In medical news which won’t be surprising to anyone, Ethnic Variation in Fat and Lean Body Mass and the Association with Insulin Resistance:
Objective: Our objective was to compare total body fat to lean mass ratio (F:LM) in Aboriginal, Chinese, European, and South Asian individuals with differences in insulin resistance.
Results: After adjustment for confounders and at a given body fat, South Asian men had less lean mass than Aboriginal [3.42 kg less; 95% confidence interval (CI) = 1.55-5.29], Chinese (3.01 kg less; 95% CI = 1.33-4.70), and European (3.57 kg less; 95% CI = 1.82-5.33) men, whereas South Asian women had less lean mass than Aboriginal (1.98 kg less; 95% CI = 0.45-3.50), Chinese (2.24 kg less; 95% CI = 0.81-3.68), and European (2.97 kg less; 95% CI = 1.67-4.27) women. In adjusted models, F:LM was higher in South Asian compared with Chinese and European men and higher in South Asian compared with Aboriginal, Chinese, and European women (P < 0.01 for all). Insulin and HOMA were greatest in South Asians after adjustment; however, these differences were no longer apparent when F:LM was considered.
Conclusions: South Asians have a phenotype of high fat mass and low lean mass, which may account for greater levels of insulin and HOMA compared with other ethnic groups.
HOMA = homeostatic model assessment, used to quantify insulin resistance and beta-cell function. The second bolded part is important, you can change your fat to lean mass ratio. Change what you eat, and exercise. I’ve seen data from England, where there are large numbers of Pakistanis and Bangladeshis, that the latter are in a higher risk category than the former when it comes to adult onset diabetes.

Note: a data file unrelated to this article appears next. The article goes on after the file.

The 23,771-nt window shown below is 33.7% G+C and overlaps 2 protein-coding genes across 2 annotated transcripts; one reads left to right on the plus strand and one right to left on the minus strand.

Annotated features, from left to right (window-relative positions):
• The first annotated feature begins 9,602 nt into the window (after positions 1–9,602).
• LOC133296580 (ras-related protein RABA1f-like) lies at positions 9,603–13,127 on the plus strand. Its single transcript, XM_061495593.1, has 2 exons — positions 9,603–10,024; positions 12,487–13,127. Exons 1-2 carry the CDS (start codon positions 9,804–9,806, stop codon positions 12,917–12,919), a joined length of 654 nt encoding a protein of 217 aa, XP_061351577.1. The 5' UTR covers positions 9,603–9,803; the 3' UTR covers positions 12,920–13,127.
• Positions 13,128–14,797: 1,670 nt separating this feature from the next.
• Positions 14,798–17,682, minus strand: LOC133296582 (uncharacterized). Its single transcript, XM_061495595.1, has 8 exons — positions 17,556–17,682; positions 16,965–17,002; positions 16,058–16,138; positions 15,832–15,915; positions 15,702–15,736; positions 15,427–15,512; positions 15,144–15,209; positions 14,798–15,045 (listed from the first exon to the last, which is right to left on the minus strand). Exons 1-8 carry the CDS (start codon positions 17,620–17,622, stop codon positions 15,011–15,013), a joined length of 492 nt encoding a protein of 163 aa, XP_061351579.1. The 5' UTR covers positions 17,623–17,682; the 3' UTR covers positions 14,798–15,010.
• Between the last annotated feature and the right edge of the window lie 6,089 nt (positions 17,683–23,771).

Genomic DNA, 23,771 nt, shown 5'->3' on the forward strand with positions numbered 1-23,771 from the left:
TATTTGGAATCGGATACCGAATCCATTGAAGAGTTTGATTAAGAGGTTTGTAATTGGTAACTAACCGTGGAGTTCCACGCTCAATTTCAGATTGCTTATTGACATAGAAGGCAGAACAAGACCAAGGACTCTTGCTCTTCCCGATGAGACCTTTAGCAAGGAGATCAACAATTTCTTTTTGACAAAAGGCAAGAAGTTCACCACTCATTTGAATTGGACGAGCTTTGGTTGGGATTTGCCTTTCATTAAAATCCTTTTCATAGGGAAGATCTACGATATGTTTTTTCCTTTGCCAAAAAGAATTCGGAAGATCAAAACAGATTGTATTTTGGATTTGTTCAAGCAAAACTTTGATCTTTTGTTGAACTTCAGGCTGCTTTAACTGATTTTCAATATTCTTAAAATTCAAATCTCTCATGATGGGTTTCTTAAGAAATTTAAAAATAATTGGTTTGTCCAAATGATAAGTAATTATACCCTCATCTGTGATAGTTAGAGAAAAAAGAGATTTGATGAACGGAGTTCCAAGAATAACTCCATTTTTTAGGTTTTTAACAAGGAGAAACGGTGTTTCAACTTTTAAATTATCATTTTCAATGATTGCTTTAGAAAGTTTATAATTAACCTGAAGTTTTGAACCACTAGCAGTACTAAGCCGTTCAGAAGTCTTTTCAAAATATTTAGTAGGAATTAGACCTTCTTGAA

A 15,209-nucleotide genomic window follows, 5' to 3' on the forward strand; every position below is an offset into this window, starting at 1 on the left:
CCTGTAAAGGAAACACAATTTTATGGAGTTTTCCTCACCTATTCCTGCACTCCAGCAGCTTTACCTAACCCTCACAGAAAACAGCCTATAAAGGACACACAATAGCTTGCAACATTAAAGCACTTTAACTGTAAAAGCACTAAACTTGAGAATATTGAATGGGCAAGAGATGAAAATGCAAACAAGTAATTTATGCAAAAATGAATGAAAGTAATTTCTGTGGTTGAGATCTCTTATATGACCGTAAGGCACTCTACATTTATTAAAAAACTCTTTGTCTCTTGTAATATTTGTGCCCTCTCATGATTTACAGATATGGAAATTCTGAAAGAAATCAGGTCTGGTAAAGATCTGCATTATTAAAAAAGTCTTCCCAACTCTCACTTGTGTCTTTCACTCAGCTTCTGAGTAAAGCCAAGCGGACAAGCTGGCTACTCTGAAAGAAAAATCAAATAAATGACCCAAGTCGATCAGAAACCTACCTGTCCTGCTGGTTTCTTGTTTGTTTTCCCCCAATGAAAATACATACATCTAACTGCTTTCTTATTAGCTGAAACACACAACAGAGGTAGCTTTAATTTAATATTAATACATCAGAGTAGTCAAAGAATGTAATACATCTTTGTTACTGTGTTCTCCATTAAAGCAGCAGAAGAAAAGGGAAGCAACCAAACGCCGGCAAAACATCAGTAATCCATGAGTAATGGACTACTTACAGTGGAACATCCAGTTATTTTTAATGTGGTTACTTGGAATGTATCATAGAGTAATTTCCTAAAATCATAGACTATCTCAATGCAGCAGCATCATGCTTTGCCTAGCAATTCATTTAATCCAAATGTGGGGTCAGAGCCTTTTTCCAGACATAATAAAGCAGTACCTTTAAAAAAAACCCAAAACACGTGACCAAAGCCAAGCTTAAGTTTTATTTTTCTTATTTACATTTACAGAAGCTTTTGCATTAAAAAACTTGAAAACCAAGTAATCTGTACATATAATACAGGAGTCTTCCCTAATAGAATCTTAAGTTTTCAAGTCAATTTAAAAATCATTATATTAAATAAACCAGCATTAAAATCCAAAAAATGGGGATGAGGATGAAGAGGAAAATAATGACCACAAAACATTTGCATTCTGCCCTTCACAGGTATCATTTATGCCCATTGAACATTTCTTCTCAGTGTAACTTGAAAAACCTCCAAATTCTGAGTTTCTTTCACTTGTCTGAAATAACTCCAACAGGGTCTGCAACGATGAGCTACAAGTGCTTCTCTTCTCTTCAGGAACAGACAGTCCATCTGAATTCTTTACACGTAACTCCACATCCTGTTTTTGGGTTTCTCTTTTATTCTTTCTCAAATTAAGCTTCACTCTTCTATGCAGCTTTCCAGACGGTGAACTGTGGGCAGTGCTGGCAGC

Update: A comment:
Minor quibble: Please be so kind as to use the term ‘type 2 diabetes’ in the future.
A large amount of type 1 diabetics get the disease in adulthood and these results have zero relevance for them or that disease.
It’s incidentally (now that we are splitting hairs…) also incorrect to use the term IDDM (insulin dependent diabetes mellitus) as a shorthand for type 1 diabetes, which is something you often see people do without thinking. A recent Danish study found that half of all type 2 diabetes patients will need insulin treatment within 6 years of diagnosis, which probably means that a majority of all insulin-dependent diabetics are type 2 patients, considering that they make out the great majority of all diabetics (in DK, 80-90% of all diabetics have type 2 diabetes).